Forty-one SHAs (89%) and 36 LHDs (32%) participated. The SHAs reported having high-priority workforce needs for epidemiologists and laboratory workers; LHDs for disease intervention specialists, nurses, and administrative support, management, and leadership positions. Overall, the most frequently reported SHA workforce needs were more qualified candidates and more competitive salaries. The LHDs most frequently reported a need for more positions across occupations and more competitive salaries. Workforce priorities for respondents included strengthening epidemiology workforce capacity, adding administrative positions, and improving compensation to recruit and retain qualified employees.
Strategies for addressing workforce development concerns of health agencies include providing additional training and workforce development resources, and identifying best practices for recruitment and retention of qualified candidates.
Source: Greg Allen, NPR, Morning Edition, August 10, 2017
Some local and state officials in South Florida are calling for more regulation of addiction recovery residences to help combat insurance scams.
Sober Homes Task Force Report 2017
Source: Palm Beach County, Sober Homes Task Force Report, January 1, 2017
Grand Jury Report
Source: State Attorney for the 15th Judicial Circuit, Palm Beach County, December 8, 2016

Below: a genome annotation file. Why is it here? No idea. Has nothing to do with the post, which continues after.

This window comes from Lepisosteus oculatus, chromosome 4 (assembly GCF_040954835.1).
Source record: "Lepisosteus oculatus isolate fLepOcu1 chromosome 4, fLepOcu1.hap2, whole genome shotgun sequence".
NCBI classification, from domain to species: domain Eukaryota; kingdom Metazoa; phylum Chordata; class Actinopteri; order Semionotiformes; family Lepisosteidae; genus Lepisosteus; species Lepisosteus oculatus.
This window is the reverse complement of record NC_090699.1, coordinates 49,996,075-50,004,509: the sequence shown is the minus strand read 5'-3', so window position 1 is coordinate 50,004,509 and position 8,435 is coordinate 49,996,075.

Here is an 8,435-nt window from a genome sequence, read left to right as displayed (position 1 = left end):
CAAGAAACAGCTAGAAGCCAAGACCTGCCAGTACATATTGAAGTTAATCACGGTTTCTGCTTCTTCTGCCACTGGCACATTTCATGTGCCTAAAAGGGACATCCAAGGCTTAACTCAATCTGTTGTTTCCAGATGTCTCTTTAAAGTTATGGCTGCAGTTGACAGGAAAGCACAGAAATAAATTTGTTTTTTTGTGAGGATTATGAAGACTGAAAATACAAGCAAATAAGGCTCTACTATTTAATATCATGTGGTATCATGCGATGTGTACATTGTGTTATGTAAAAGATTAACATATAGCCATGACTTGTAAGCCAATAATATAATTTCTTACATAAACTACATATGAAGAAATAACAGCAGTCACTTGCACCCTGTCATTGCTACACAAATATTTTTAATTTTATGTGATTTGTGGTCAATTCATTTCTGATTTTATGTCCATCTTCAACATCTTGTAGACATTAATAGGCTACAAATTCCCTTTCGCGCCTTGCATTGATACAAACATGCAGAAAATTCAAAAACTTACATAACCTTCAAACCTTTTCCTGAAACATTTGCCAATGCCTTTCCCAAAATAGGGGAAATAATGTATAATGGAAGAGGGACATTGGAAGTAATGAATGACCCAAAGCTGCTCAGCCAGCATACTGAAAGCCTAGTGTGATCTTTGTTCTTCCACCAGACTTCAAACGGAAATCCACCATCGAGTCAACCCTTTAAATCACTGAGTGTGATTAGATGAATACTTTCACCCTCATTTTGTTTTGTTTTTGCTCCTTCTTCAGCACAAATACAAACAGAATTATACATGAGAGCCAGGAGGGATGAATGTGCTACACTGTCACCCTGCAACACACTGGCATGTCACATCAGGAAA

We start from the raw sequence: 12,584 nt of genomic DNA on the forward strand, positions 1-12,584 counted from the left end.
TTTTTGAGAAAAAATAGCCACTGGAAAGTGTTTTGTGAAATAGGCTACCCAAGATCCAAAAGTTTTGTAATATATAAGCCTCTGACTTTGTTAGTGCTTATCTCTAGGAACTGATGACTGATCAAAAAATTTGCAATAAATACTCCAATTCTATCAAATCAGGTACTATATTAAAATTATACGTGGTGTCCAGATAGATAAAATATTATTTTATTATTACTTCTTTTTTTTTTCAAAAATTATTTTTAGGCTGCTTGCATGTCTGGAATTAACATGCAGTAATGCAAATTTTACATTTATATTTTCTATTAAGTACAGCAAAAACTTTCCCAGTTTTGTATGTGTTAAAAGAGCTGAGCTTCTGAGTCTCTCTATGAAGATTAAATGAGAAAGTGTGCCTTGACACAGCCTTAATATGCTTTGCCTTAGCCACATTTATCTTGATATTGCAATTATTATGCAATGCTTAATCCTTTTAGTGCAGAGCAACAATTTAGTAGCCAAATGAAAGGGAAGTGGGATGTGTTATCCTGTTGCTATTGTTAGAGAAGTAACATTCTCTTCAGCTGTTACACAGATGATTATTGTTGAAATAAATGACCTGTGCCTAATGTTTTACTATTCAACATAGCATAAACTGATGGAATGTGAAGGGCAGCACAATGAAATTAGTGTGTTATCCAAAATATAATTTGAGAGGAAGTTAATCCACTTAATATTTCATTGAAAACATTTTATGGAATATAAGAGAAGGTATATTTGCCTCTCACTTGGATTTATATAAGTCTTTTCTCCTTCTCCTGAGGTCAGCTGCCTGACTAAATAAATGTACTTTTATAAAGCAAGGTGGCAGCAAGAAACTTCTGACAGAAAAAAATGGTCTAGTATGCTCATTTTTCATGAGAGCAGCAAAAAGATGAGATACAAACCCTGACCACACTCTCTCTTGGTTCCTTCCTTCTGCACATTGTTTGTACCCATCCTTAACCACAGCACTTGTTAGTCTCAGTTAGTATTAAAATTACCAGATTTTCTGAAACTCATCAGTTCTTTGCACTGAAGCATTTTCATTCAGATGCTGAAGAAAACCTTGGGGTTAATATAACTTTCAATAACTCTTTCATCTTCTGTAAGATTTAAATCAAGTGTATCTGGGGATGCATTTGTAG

Delray Beach Principles to Guide Zoning for Community Residences for People with Disabilities
Source: Daniel Lauber, prepared for the City of Delray Beach Florida, May 2017
Source: Scott E Hadland, Maxwell S. Krieger, and Brandon D. L. Marshall, American Journal of Public Health (AJPH), Vol. 107 no. 9, September 2017
From the abstract:
To identify payments that involved opioid products from the pharmaceutical industry to physicians.
We used the Open Payments program database from the Centers for Medicare and Medicaid Services to identify payments involving an opioid to physicians between August 2013 and December 2015. We used medians, interquartile ranges, and ranges as a result of heavily skewed distributions to examine payments according to opioid product, abuse-deterrent formulation, nature of payment, state, and physician specialty.